My wife has a saying she uses to remind me to drink more water. “Water is like oil for your body,” she says. She knows which analogies work for a guy. I’m going to turn that around and say that oil is like the source of life for your engine. Using the best possible oil and changing it regularly is probably the single-most important thing you can do to maintain the life of your vehicle. Most of you probably already know this. Some people don’t. I once overheard a conversation at my garage with a woman who didn’t know she had to put oil in her car or where to put it. She’d let the car run dry and the engine had seized. But not to pick on women, I know a guy who did the same. “Ah, dude. Here’s your problem. There’s no oil in this car.”

Given the importance of oil, it’s surprising there are so many misconceptions about it. I fell to one recently by putting the wrong grade in my bike, based on a recommendation from the previous owner. He said, “You have to put 20W-50 in a motorcycle because it revs high.” So I did. Then I had trouble starting my bike once we got into the cold mornings of late fall and early spring. I started to suspect my cold-starting problems were related to oil, and a user forum referred me to I don’t know who Bob is, but he knows a lot about oil. You will find at this site Motor Oil University containing ten classes complete with midterm and final exams. Clearly, oil is the source of Bob’s life.

The following is, I hope, a fair summary of what I’ve learnt mostly at that site, but also from user forums and conversations with club members as I researched the important decision of what to put in my bike. This should be useful for car owners as well as bikers.

Let’s start with some of those misconceptions:

  • Engine wear occurs when oil breaks down at high temperature
  • Oil grades like 10W-30 or 20W-50 refer to viscosity, or thickness
  • You should choose your oil grade based on the ambient temperature
  • Engines that run hot, like sports cars and hot-rods that have high revs, require thicker oil (this is the one I fell for)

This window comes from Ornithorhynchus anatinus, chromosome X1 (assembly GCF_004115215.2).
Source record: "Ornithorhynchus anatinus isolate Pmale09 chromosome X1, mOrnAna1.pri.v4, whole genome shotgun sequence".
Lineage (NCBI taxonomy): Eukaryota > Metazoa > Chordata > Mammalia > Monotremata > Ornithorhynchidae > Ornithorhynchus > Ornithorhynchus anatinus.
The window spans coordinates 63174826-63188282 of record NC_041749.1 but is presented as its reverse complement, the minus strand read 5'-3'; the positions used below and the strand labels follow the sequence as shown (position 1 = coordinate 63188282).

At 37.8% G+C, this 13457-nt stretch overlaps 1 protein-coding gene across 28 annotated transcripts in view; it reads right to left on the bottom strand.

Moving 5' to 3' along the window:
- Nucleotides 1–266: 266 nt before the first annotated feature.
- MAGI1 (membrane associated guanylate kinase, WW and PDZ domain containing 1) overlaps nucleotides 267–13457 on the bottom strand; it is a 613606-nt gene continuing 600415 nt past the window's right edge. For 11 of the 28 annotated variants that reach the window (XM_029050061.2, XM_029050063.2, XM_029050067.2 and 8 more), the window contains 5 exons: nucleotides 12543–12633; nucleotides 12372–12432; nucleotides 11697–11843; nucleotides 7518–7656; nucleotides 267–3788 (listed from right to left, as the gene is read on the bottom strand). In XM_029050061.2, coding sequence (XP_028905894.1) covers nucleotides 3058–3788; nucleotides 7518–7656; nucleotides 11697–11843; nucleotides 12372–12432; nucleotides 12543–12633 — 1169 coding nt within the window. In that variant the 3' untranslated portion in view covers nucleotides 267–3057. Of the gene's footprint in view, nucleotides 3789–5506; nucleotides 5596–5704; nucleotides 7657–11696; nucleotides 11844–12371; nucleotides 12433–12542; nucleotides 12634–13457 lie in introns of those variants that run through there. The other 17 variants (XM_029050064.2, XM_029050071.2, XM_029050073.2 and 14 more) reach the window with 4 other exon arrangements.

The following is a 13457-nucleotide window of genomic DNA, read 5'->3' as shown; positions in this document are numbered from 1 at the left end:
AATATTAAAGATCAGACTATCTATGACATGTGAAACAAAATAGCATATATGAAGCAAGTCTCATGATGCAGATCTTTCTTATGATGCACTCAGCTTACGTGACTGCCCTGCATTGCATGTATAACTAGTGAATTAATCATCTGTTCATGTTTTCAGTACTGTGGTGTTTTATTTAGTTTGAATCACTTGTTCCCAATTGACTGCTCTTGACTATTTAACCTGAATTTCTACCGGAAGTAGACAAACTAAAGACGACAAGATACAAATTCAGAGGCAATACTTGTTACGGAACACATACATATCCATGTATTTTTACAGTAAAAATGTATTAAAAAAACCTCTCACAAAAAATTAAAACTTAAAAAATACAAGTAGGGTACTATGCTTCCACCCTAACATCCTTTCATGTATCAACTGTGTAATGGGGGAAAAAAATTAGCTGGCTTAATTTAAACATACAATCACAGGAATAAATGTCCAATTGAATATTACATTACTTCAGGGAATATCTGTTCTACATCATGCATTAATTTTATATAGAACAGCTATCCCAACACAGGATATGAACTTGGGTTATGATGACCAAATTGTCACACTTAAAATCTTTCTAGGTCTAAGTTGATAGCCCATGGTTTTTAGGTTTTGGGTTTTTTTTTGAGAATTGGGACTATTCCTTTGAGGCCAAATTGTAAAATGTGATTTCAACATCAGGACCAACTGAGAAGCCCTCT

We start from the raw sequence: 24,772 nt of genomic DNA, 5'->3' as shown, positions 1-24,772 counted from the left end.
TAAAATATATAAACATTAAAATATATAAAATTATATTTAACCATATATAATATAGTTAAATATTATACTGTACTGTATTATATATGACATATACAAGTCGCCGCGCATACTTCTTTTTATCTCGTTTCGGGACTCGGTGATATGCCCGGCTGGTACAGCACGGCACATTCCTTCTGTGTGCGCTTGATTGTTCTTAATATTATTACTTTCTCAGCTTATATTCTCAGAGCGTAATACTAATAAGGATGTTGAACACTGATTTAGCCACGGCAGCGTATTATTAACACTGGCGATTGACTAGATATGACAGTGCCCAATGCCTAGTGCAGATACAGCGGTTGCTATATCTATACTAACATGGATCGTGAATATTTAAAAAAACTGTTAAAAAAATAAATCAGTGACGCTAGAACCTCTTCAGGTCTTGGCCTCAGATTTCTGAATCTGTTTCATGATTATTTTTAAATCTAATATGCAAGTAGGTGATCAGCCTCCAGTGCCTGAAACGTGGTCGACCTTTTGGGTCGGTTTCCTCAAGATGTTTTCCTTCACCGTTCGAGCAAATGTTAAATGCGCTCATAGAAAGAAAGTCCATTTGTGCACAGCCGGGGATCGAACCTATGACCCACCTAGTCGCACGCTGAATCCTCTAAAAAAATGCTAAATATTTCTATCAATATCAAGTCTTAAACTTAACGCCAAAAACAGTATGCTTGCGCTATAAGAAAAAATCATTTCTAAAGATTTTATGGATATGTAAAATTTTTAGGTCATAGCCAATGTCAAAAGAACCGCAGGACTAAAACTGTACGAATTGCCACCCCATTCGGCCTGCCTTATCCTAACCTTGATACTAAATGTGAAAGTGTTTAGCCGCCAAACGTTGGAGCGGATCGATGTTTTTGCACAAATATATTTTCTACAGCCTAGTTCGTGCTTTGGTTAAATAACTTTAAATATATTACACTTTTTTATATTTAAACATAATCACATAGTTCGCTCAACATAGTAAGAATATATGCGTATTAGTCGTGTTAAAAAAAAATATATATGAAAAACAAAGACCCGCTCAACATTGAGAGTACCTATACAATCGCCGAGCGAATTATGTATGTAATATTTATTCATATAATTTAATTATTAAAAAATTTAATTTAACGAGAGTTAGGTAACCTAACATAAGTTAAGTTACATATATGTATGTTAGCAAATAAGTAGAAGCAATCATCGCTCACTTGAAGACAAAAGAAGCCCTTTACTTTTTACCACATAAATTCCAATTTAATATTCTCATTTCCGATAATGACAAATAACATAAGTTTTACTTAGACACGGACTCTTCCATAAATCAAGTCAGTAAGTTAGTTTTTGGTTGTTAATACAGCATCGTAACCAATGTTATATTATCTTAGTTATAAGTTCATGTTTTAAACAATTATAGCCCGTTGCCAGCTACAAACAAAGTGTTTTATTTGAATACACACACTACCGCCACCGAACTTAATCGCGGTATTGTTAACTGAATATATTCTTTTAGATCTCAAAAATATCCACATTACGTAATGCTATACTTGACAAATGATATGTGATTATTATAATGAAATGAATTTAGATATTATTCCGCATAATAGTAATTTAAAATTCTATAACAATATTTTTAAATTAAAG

• You should change your oil when it turns black


Engine wear occurs when the engine gets too hot

Actually, 90% of engine wear occurs at start-up. And sadly, there is no oil on Earth that fully protects an engine at start-up; a good quality oil can only minimize the damage. This is why it’s important never to rev your engine when you first start it, especially in the wintertime. My ex-wife used to get out of bed 10 minutes before her train left the station, then, in -40 Celcius Montreal mid-winter, would race the three blocks to the station immediately upon starting our car instead of walking. Don’t do this. No wonder she’s my ex.

To minimize the damage, you want your oil to be as thin as possible upon starting. So why not just buy the thinnest oil, you ask? Because there are actually two temperatures we have to be concerned about. One is starting temperature, and the other is operational temperature.

The two numbers on the oil container roughly correspond to these two contexts. But that’s about as direct a connection as you should draw, and many people (including Bob) suggest you forget about the numbers and labels for a few reasons. The W in 10W-30, for example—a reference to winter—is a misnomer. It would be more accurate to think of the first number in relation to starting temperature. Moreover, the numbers do not really reflect viscosity because viscosity changes with temperature. For example, according to Bob, a straight 30 oil has a thickness of 250 cS (centiStokes) at 75 F, but 10, the ideal viscosity, at 212 F, the optimal operational temparature.

The second number refers to operational temperature, but all liquid-cooled engines (i.e. most bikes and all cars) have a constant operational temperature of 212 F. Ambient temperature while running is only a consideration if your bike is air-cooled, like many BMWs (but not mine) that have the distinctive look of the cylinder heads jutting out sideways into the onrushing air.

Confused? You’re not alone. Now let’s add another factor.

Mineral vs. Synthetic

There are few more controversial issues amongst bikers than which is better, mineral (i.e. regular) oil or synthetic. The debate in Hell between the fallen angels in Book II of Paradise Lost has nothing on the debates in user forums on this topic. If you want to have some fun, go to a popular forum (I won’t say which out of fear of being banned) and pretend to be a newbie, asking innocently which you should use. It’s like throwing a french fry to a flock of seagulls at a tourist rest stop.

Many people believe the biggest difference between mineral and synthetic oils is that mineral is natural and synthetic is made in a lab. That’s a pretty big difference, for sure, but the more significant one for your engine is that synthetic is “naturally” thinner at start-up, the crucial time when most wear occurs. That is, it does not thicken as much upon cooling as mineral oil. The viscosity of the two are identical at operational temperature but synthetic has the edge on start-up. One point for synthetic.

Another difference is that, for example, a synthetic 10W-30 oil is based on a 30 grade oil and a mineral 10W-30 oil is based on a 10 grade oil. The mineral oil has additives in it that prevent it from thinning excessively as it heats up, and it’s these additives, not the oil itself, that break down over time. So with age, a mineral oil will lose its viscosity. This is why you have to change a mineral oil sooner, about twice as often, as synthetic oil. Second point scored to synthetic.